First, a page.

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Test your 'vision IQ' and see if it's 20-20

There are lots of myths about contact lenses, laser surgery and other 'vision IQ' information.
October 24, 2013 12:00:00 AM PDT
When it comes to wearing contact lenses, do you have the right information? There are lots of myths about them, like whether or not it's OK to sleep in them. And then there's Lasik: Do you still need to wear glasses after surgery? Test your "vision IQ" and see if it's 20-20.

Glasses, contacts, even surgery -- we'll try anything to improve vision.

"The best thing to do in either case is to do your homework before you see a doctor," said ophthalmologist Dr. Ernest Kornmehl.

But how much do you really know about vision correction?

True or false: Lasik is a one-time procedure. False. About 10.5 percent of Lasik patients in the U.S. require a retreatment or enhancement. This applies to patients who have severe cases of eye conditions.

"You should ask, What kind of re-treatment rate do you have?'" said ophthalmologist Dr. Sheri Rowen.

True or false: As long as your eye prescription is stable, you're a good candidate for Lasik. False. Those with thin corneas and diabetics with reduced corneal sensation should avoid Lasik.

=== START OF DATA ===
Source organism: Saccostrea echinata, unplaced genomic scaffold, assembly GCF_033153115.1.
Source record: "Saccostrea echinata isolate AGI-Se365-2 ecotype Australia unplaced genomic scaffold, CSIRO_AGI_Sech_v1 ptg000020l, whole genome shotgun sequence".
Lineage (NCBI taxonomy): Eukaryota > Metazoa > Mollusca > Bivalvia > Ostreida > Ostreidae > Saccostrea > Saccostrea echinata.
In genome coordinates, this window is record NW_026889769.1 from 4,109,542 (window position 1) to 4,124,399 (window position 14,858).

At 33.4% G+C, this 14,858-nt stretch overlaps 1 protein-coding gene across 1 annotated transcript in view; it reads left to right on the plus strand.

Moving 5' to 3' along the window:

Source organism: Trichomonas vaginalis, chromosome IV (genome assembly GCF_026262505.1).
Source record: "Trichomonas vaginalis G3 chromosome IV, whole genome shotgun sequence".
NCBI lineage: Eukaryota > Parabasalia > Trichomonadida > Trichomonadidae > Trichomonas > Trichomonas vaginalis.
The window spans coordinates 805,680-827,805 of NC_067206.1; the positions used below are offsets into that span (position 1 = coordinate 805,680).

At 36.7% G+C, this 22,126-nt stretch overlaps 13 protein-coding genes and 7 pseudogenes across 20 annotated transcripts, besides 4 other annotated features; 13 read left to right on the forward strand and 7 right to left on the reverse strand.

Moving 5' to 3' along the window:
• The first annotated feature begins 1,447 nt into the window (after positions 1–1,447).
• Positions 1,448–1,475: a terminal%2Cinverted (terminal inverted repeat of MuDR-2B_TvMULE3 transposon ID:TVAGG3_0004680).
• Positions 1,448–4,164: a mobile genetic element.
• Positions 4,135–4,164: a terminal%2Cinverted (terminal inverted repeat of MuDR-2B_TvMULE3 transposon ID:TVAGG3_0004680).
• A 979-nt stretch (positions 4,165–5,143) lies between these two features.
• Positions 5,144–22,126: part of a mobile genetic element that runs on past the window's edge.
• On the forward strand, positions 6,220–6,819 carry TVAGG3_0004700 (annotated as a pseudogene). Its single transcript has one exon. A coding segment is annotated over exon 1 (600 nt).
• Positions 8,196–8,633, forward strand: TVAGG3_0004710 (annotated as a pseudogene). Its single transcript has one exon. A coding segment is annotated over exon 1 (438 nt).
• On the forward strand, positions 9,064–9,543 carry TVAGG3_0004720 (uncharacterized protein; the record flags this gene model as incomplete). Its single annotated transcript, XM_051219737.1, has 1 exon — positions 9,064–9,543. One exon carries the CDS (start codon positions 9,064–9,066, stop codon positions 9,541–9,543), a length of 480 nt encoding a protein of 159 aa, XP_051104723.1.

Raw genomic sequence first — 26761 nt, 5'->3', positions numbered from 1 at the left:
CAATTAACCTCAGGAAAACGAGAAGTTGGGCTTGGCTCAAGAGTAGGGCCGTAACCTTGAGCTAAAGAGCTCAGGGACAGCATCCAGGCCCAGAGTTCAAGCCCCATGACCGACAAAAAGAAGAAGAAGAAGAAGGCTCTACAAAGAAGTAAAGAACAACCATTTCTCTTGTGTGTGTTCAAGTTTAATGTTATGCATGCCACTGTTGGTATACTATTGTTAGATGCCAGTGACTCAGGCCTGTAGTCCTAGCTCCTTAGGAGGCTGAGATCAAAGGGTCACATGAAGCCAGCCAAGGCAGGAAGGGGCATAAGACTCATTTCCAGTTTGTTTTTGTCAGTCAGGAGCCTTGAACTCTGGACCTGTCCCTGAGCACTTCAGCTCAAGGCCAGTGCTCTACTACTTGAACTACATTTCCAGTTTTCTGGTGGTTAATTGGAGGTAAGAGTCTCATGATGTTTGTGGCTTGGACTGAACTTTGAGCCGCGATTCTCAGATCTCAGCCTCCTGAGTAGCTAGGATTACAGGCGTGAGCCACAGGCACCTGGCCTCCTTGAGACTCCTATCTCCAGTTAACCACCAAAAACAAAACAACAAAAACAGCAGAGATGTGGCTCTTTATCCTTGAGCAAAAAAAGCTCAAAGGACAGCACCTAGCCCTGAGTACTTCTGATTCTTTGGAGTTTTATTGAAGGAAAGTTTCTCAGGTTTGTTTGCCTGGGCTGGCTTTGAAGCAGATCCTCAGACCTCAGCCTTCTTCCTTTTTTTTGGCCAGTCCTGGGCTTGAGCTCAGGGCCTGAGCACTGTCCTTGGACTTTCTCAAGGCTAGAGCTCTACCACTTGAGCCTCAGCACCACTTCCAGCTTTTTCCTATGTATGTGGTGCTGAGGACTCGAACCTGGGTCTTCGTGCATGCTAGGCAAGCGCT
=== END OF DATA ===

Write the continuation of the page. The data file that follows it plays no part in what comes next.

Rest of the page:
One alternative is implantable lenses. Consumer Reports found the procedure had similar benefits to laser surgery, but implants are reversible. But no procedure is risk-free. Implantable lenses may increase your risk of cataracts.

What about contact lenses? If your contact is dried out, can you use saliva in a pinch? Completely false. Doctors say with all the bacteria in your mouth, you're just asking for an infection.

True or false: Sleeping in your lenses is OK as long as they're approved for that purpose. False again.

"No patient should ever sleep in their contact lenses," said Dr. Kornmehl. "It's well-documented there's a seven-times-higher risk of corneal ulceration."

And that can lead to loss of vision.

So will you still need glasses after Lasik? That depends. Even people whose vision is greatly improved by Lasik may still have to wear glasses due to presbyopia. Presbyopia is the natural aging process of the eye that makes it difficult to see things close up, which normally begins to affect people in their 40s.